It would be like a future archeologist finding idols in a Catholic Church as "evidence" that they were used in the Kingdom Hall - because the Church shows they "must have been used" in all religious rites since they were found in one such place.

 

Sorry. I just do not trust so-called "experts" who jump from "may" to "evidence"    :shrugs: 

 

 

 


Edited by Qapla

"Let all things take place decently and by arrangement."
~ 1 Corinthians 14:40 ~

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8 hours ago, Qapla said:

 

While it may have been used in false worship - their assertion that "psychotropic drugs were used in early Jewish worship" makes it sound as though they are saying it was used in "legitimate true worship" ... and we know that is not the case.

 

 

For worldly folks, there is no distinction between true and false worship. In fact, most of the time they talk about Jewish worship from an atheistic point of view. 

 

Our organisation has this article on Tel Arad and the second temple: https://wol.jw.org/en/wol/d/r1/lp-e/2008485?q=tel+arad&p=par 

 

 

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This may well be factual or not!

Don't forget during this time as they have carbon dated it to 760 Bce which may or may not be accurate. But this was around the time Manassah, Amon and Josiah, remember the people were making sacrifices among the high places and worshipping false God's, in fact Manassah did on a grand scale what was bad in Jehovah eyes.

 

I mean I'm sure you got to be high off something to sacrifice your children in the fire to some false god.

 

As was mentioned if you look up the word Sorcerer on JW library you will find it is closely linked to spells and druggery taking substances to make contact with the demons which getting high off cannabis and other substances can do to relax the mind.

 

Not saying that this archeological sight was this but it would fit in the description of the time of the false worshipping Israelites.

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On 5/29/2020 at 3:37 PM, Qapla said:

While it may have been used in false worship - their assertion that "psychotropic drugs were used in early Jewish worship" makes it sound as though they are saying it was used in "legitimate true worship" ... and we know that is not the case.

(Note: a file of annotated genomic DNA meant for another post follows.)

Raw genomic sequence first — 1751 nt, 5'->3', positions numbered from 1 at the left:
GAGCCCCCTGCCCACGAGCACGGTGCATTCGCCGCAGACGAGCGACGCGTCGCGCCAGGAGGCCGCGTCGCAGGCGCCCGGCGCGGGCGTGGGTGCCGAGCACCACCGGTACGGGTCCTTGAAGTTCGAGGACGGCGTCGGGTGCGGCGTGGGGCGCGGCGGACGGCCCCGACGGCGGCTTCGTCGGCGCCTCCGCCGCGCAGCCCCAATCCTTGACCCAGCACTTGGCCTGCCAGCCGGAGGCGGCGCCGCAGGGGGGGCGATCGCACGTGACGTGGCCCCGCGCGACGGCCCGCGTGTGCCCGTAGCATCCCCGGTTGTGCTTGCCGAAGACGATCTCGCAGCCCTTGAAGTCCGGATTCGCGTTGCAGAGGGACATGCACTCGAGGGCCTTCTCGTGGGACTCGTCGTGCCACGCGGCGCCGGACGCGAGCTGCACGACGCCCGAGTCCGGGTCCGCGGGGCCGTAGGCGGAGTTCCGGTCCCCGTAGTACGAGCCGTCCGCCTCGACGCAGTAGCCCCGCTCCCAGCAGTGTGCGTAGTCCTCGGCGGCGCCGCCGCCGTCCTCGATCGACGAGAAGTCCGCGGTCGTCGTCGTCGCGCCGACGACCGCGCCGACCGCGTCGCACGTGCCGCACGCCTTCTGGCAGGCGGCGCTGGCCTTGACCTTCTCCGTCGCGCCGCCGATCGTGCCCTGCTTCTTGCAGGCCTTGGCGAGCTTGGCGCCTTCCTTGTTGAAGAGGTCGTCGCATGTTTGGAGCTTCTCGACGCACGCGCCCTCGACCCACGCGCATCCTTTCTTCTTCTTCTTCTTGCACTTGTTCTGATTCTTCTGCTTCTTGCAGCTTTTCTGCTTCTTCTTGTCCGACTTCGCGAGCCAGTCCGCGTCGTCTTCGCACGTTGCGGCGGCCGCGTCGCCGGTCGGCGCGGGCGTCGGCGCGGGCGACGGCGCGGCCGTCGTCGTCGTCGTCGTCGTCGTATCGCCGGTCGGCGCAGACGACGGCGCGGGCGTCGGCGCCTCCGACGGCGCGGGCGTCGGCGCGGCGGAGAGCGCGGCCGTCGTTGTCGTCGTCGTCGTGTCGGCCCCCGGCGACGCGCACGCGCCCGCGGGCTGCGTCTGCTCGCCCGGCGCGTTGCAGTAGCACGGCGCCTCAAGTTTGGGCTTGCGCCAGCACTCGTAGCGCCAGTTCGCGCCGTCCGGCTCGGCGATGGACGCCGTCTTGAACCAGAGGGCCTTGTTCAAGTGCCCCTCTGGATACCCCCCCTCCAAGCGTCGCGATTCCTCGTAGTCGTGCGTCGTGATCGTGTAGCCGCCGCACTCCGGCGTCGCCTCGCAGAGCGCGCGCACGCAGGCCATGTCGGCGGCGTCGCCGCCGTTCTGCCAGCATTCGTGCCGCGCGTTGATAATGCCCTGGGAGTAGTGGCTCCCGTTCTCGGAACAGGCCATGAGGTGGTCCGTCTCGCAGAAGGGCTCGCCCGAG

If it were to be used as part of true worship, there would be scriptures mentioning it's use. But there is not.

 

On the other hand, we know that Israel and the Jews deviated from the pure worship of Jehovah countless times, even incorporating pagan practices into their worship. The use of cannabis could easily have been taking place during the rule of one of the many bad kings who led the people astray.

 


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All I was thinking was some youths in modern day Israel/Palestine going to these archaeological sights for smoking ... purposes but then my wife told me they can carbon date things 🙊

To this David said: “What have I done now? I was only asking a question!”

– 1 Samuel 17:29

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Carbon dating is based on several assumptions that are not true.

1. That carbon clock starts at zero. How do they know? They don't.

2. That rate of decay is constant. It isn't. It can vary from hour to hour depending upon solar radiation.

3. That sample wasn't contaminated.

4. What if someone used a chunk of wood from an old building, etc., then used to make a handle for a tool.

Is the date for tool accurate or based on the old piece of wood?

Consciousness, that annoying time between naps! :sleeping:

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Well, there are facts and reasonable conclusions, and then there are baseless speculations.

 

Remains of burned cannabis were found in an Israelite pagan temple. And since it was found on two altars that were buried in sand from thousands of years ago, it cannot be from some modern guys that stopped there to smoke some joints. It has to be from ancient times. Those are facts.

 

Since the drug was found in a pagan temple, upon two altars, it seems very likely that it was burned during a pagan ritual. Again, we can't know this for sure but any other explanation doesn't make sense. This is a reasonable conclusion.

 

Now to conclude that, since drugs were used in the rituals in that temple, they were probably used in true worship in Jerusalem too is completely baseless. The very fact that these guys worshiped in a temple other than Jerusalem's proves in itself that they didn't worship Jehovah or at least not in the way established in the Law. So nothing of what they did there can be extrapolated to the worship in Jerusalem.

 

On 5/29/2020 at 4:15 PM, Bek said:

I have a vague memory of some smoke being used under trees in high places. Maybe someone will pinpoint the verses.  

Well, the Bible does mention sacrificial smoke on the high places. I guess that was smoke from animal sacrifices, but it's not unthinkable that some pot was added to the mixture.

 

(1 Kings 22:42, 43) . . .. 43 He kept walking in all the way of Aʹsa his father. He did not deviate from it, and he did what was right in Jehovah’s eyes. However, the high places were not removed, and the people were still sacrificing and making sacrificial smoke on the high places.

 

 


Edited by carlos